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J Neurosci. 2005 Mar 9;25(10):2447-54.

Signaling within the master clock of the brain: localized activation of mitogen-activated protein kinase by gastrin-releasing peptide.

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  • 1Department of Psychology, Columbia University, New York, New York 10027, USA.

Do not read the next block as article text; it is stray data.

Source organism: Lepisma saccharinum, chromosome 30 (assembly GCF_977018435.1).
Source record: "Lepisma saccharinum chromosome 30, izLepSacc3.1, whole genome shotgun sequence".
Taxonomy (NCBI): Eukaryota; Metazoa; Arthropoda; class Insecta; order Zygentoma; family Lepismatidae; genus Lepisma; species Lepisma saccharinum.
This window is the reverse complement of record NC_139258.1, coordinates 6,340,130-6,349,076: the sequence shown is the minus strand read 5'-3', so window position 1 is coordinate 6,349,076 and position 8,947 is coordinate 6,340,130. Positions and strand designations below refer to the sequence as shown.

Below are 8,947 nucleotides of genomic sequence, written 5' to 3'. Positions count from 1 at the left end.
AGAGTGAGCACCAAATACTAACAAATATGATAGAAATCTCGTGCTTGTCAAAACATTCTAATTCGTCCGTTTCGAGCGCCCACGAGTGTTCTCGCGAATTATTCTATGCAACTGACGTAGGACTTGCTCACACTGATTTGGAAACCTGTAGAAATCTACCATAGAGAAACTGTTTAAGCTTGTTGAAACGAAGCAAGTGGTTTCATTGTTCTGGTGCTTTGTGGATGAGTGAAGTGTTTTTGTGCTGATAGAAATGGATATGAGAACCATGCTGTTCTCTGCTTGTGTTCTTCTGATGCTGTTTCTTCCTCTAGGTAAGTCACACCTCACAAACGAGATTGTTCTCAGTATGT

The circadian clock located in the mammalian suprachiasmatic nucleus (SCN) exhibits substantial heterogeneity in both its neurochemical and functional organization, with retinal input and oscillatory timekeeping functions segregated to different regions within the nucleus. Although it is clear that photic information must be relayed from directly retinorecipient cells to the population of oscillator cells within the nucleus, the intra-SCN signal (or signals) underlying such communication has yet to be identified. Gastrin-releasing peptide (GRP), which is found within calbindin-containing retinorecipient cells and causes photic-like phase shifts when applied directly to the SCN, is a candidate molecule. Here we examine the effect of GRP on both molecular and behavioral properties of the hamster circadian system. Within 30 min a third ventricle injection of GRP produces an increase in the number of cells expressing the phosphorylated form of extracellular signal-regulated kinases 1/2 (p-ERK1/2), localized in a discrete group of SCN cells that form a cap dorsal to calbindin cells and lateral to vasopressin cells. At 1 h after the peak of p-ERK expression these cap cells express c-fos, Period1, and Period2. Pharmacological blockade of ERK phosphorylation attenuates phase shifts to GRP. These data indicate that GRP is an output signal of retinorecipient SCN cells and activates a small cluster of SCN neurons. This novel cell group likely serves as a relay or integration point for communicating photic phase-resetting information to the rhythmic cells of the SCN. These findings represent a first step in deconstructing the SCN network constituting the brain clock.

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